The swiss-born artist Thomas Hirschhorn builds from the bad new days, not the good old ones, as Bertolt Brecht urged us all to do.footnote1 This is so because Hirschhorn aims to confront the present, which, in his idiom, is also to ‘agree’ with it. This is hardly to say that he approves of it; he agrees with it only in the sense that he finds most of his strategies and situations in ‘the capitalist garbage bucket’ that is our shared world.footnote2 This way of working follows an important line on the Left that insists on the resources, cultural as well as political, that lie dormant in the ‘general intellect’ of the multitude, a multitude that, to different degrees, faces a state of emergency today. Here I want only to point to a few of the concepts Hirschhorn has developed to address this condition.footnote3
Although Hirschhorn has long used the term précaire, its full significance was not always apparent. Initially the term denoted the insecure status and limited duration of his pieces, some of which, such as Travaux abandonnés and Jemand kümmert sich um meine Arbeit (both 1992), were made up of scraps of paper and board and left on the street to be picked up by others. For a while Hirschhorn merely distinguished the precarious from the ephemeral, which, as an attribute of nature more than man, did not interest him much as a strategy.footnote4 (In any case, his is not a critique of the work of art as a fixed thing, or even as a commodity; he insists, in his own ways, on such values as aesthetic autonomy and artistic universality.) Soon enough, however, the precarious came to figure less as a characteristic of his work than as a predicament of many people addressed by it, with ramifications that are ethical and political alike.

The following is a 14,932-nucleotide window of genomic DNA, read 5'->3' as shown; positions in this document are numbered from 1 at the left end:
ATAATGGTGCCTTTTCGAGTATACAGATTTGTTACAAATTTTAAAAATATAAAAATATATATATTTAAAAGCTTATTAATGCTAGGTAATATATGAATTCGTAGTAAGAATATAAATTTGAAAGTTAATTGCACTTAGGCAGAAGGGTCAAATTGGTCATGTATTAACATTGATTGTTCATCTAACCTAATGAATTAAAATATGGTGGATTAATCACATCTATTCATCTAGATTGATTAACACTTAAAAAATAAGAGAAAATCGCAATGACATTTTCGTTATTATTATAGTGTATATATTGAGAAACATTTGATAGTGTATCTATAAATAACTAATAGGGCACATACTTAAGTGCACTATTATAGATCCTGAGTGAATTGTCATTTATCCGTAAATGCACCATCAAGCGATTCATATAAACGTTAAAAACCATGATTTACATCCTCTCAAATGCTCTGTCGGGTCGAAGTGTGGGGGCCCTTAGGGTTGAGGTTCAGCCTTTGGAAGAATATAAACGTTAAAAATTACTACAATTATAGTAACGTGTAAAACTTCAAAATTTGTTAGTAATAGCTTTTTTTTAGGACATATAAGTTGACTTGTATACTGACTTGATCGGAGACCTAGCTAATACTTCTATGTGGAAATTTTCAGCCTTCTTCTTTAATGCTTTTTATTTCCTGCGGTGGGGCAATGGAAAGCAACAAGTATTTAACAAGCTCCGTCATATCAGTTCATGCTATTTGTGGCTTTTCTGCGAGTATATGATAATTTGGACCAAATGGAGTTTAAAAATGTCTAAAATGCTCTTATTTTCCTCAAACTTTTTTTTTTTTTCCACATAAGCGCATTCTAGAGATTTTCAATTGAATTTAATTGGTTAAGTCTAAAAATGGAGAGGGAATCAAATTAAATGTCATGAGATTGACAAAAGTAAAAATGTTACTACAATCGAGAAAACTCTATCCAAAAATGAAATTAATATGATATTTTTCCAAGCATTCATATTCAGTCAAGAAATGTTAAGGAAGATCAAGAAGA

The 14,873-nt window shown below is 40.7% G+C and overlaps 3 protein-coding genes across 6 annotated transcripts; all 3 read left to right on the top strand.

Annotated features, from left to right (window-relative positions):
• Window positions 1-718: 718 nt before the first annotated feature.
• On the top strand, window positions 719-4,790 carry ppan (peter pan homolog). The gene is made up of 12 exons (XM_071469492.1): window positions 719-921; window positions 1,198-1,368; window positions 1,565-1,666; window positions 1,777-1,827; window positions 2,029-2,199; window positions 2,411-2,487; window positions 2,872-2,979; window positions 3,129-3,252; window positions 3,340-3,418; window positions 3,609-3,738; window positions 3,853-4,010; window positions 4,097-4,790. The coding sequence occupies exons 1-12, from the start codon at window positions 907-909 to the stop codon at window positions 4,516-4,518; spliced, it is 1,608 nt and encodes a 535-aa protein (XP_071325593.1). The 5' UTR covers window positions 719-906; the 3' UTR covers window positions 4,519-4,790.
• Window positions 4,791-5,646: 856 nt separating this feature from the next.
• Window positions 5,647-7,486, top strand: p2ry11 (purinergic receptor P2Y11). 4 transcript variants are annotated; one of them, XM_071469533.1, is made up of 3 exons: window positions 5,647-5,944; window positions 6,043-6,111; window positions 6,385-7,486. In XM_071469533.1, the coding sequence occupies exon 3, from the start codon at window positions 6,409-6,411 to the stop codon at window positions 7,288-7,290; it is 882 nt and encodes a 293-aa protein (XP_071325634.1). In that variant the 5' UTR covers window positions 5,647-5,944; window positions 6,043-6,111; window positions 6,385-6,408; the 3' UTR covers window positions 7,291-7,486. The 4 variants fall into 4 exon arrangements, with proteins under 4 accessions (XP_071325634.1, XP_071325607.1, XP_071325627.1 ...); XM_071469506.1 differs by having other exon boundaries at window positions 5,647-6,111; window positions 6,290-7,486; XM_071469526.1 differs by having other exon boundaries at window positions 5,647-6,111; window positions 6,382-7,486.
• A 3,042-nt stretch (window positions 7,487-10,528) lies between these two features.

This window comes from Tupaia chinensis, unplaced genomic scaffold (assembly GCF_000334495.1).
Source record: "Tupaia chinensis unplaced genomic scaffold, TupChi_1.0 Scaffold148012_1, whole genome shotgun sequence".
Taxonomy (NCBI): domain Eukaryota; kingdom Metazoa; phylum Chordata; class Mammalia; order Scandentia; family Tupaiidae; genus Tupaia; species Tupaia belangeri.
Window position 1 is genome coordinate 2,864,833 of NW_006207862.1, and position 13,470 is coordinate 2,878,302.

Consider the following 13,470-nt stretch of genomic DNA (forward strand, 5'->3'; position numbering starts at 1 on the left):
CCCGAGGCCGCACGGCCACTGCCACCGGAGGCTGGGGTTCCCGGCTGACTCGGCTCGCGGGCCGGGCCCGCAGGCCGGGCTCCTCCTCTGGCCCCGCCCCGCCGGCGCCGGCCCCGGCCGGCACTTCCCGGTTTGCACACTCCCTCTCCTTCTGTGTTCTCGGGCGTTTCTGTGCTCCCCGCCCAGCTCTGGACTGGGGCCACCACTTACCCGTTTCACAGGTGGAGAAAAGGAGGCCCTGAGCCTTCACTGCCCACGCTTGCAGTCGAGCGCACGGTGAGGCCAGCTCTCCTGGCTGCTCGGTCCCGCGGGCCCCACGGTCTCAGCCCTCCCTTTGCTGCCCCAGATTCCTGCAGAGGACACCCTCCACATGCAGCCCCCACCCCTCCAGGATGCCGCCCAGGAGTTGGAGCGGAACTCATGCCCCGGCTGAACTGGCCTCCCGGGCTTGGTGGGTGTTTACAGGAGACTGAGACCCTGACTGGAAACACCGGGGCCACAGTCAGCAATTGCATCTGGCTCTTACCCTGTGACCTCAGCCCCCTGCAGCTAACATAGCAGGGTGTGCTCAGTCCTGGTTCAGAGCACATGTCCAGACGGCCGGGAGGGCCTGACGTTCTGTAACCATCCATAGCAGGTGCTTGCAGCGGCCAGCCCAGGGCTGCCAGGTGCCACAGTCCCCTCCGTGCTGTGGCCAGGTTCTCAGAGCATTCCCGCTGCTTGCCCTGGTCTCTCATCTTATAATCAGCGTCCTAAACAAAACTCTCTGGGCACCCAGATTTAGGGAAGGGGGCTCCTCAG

The French précaire indicates a socioeconomic insecurity that is not as evident in the English ‘precarious’; indeed, précarité is now used to describe the condition of vast numbers of labourers in neoliberal capitalism for whom employment (let alone health care, insurance or a pension) is anything but guaranteed. This ‘precariat’ is seen as a product of the post-Fordist economy, though historically, precarity might be more the rule and the Fordist promise of relative job security and union protection more the exception. It is a tricky category. What might be lost in a discursive shift from proletariat to precariat? Might the term normalize a specific condition, a ‘society of risk’, that is subject to challenge and change? Can the precariat be pried apart from its victim status and developed as a social movement? At least one thing is certain: it is not a unified class. As Gerald Raunig notes, there are ‘smooth forms of precarization’ for ‘digital bohemians’ and ‘intellos précaires’ on the one hand, and ‘rigidly repressive forms of labour discipline’ for migrants and sans papiers on the other.footnote5 This point is pertinent here, for Hirschhorn has sited some of his signal projects along this interface, not only Musée Précaire Albinet in the Aubervilliers banlieue of Paris (2004), but all three of his monuments to date—the Spinoza in the red-light district of Amsterdam (1999), the Deleuze in a mostly North African quarter of Avignon (2000), and the Bataille in a largely Turkish neighbourhood in Kassel (2002). Such projects take the form of makeshift centres of homage, contrived out of common materials like plywood, cardboard, foil and tape, where discussions, readings, performances and more casual encounters can occur. ‘Is there a way to cross from our stable, secure and safe space’, Hirschhorn asks, ‘in order to join the space of the precarious? Is it possible, by voluntarily crossing the border of this protected space, to establish new values, real values, the values of the precarious—uncertainty, instability and self-authorization?’footnote6